At the time of this interview, Pernice is two weeks into his current tour, and he and the band are driving through the south, having just played a gig in Atlanta. Now, deep in the heart of Mississippi, he admits to a case of the Mississippi Delta cell-phone blues. The reception is poor, his bandmates surround him in the van and he's clearly a tad shy about answering questions about himself while everyone listens. Two new musicians are touring with him: Pat Berkery of the Philadelphia Berkerys, who usually drums for the Bigger Lovers, and James Walbourne, a London guitarist. The presence of Walbourne affords Pernice the opportunity to joke about the British predilection for bathroom humor and bad dentistry; when Pernice's guitarist, Peyton Pinkerton, comes up as a topic of conversation, Pernice remarks that Pinkerton is a fabulous guitarist. "Now, if only he'd learn some better hygiene," he adds with a laugh. Pinkerton sits beside him in the van, the recipient of his mild-mannered friend's good-natured barbs.

The one actual Pernice brother, Bob, is an adjunct member, but he's not to be found on this tour. "He's some kind of vice-president of some digital-ink company, I believe is what it is. No kidding," Joe says.

After beginning his recording career with the Scud Mountain Boys, Pernice went on to form the Pernice Brothers and signed a deal with Sub Pop. The label released an album called Overcome By Happiness and reissued several of his older records and some unreleased material. Pernice decided then to pull out of the deal and form his own label, Ashmont, which has released the last two Pernice Brothers records. "Sub Pop was like a bad flu," Pernice says. "Everyone's got it. But you do eventually become immune to it, or more like a tolerance."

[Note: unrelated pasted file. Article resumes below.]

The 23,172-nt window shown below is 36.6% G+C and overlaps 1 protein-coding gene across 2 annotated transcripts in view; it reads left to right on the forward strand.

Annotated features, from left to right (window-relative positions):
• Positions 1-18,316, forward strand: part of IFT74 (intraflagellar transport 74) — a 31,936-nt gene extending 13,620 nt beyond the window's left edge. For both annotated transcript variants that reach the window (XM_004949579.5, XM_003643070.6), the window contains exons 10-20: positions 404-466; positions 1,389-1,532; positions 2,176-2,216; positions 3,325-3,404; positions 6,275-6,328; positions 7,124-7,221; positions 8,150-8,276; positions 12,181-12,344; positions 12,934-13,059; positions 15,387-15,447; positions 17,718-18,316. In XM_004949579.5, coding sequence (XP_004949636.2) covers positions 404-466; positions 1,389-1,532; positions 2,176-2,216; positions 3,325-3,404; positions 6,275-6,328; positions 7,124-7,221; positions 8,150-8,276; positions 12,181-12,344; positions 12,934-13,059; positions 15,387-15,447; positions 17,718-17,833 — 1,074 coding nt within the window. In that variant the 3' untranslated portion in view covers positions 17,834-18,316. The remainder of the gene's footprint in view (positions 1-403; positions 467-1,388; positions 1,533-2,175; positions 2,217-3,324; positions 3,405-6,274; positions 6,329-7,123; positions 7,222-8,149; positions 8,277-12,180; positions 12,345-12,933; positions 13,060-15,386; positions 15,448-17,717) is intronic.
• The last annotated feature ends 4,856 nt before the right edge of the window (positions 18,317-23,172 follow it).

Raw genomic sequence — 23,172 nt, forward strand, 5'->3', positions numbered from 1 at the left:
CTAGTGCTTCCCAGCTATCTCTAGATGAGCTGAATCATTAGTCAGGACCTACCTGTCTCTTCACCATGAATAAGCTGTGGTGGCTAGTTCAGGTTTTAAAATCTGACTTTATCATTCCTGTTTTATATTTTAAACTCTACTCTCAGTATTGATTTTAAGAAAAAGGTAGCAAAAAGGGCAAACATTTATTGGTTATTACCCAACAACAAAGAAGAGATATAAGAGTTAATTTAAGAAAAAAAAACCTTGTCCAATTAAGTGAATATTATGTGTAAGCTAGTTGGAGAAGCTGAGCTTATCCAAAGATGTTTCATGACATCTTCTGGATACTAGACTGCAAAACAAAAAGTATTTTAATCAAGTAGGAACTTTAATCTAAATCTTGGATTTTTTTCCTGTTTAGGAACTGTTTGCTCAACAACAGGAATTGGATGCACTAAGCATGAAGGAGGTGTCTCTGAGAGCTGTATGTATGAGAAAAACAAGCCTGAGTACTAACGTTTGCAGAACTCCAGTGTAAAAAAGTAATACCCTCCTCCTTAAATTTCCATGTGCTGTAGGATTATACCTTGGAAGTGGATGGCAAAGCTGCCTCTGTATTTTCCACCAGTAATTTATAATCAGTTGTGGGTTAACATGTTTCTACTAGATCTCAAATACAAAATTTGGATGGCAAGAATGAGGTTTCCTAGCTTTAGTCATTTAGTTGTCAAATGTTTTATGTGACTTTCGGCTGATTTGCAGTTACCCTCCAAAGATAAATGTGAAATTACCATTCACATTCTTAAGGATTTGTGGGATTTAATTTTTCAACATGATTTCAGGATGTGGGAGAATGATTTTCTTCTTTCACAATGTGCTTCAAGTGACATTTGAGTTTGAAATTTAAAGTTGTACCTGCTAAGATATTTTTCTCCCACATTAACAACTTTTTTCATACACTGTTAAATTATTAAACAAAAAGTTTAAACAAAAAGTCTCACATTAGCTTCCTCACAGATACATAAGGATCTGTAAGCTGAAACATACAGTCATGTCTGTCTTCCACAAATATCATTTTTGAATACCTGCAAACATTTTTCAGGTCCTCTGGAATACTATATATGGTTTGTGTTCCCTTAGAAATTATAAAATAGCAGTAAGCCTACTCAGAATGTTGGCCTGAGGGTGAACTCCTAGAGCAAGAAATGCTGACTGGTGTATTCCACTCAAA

When Pernice isn't busy making music, he spends his time working on a short novel, due in a couple months. "I received a rather dubious phone call from Continuum Books one afternoon, from someone wondering whether I might be interested in writing something on the Smiths," he explains. "They're publishing a series of books about influential albums, and they suggested I write about The Queen is Dead. But I didn't feel like writing any kind of critical book, like a straight rock-criticism type of book, so I said, 'How about a piece of fiction that would show the importance of that particular record in someone's life?' So I wrote up a little treatment, and they accepted it. And I didn't want to write about that particular album. I suggested Meat is Murder, and they agreed to that as well. There's like thirteen or fourteen books in the series, but I think mine is the only one that's taken this kind of an angle.

"It was hard at first to get motivated 'cause it takes up a lot more time than writing songs, which is sitting around playing guitar, and I only had a couple of months to work on it. So the hardest part was the discipline, sitting in front of the computer. But once I got in the swing, it was fun. Making records, after all, is a collaborative effort. It's a lot less lonely."

Still, he was a little intimidated by the project. "If I was actually deciding I wanted to be a writer instead of a musician, I'd probably be shaking in my shoes," he admits.

As for his immediate plans, Pernice is determined to tour through Thanksgiving, possibly longer than that if the tour goes well, and then get back to his songwriting and recording. He also has an idea about a musical that he wouldn't discuss in detail.

Pernice and his band have stopped for a spell along the road, and he admits that they listen to few records while traveling. "We do have some Smiths, the Cure, the dB's, a few other things, but most of the time we just read," he says. He then takes a moment to admire his brand-new Econoline E350 extended-cab van, which he claims is in immaculate shape. He jokes that he's trying to keep it pristine so that he can get a good price for it eventually. What about an SUV? "Never," he says sternly. "You might catch me under one, but never in one."

Let's hear it for the tough guy.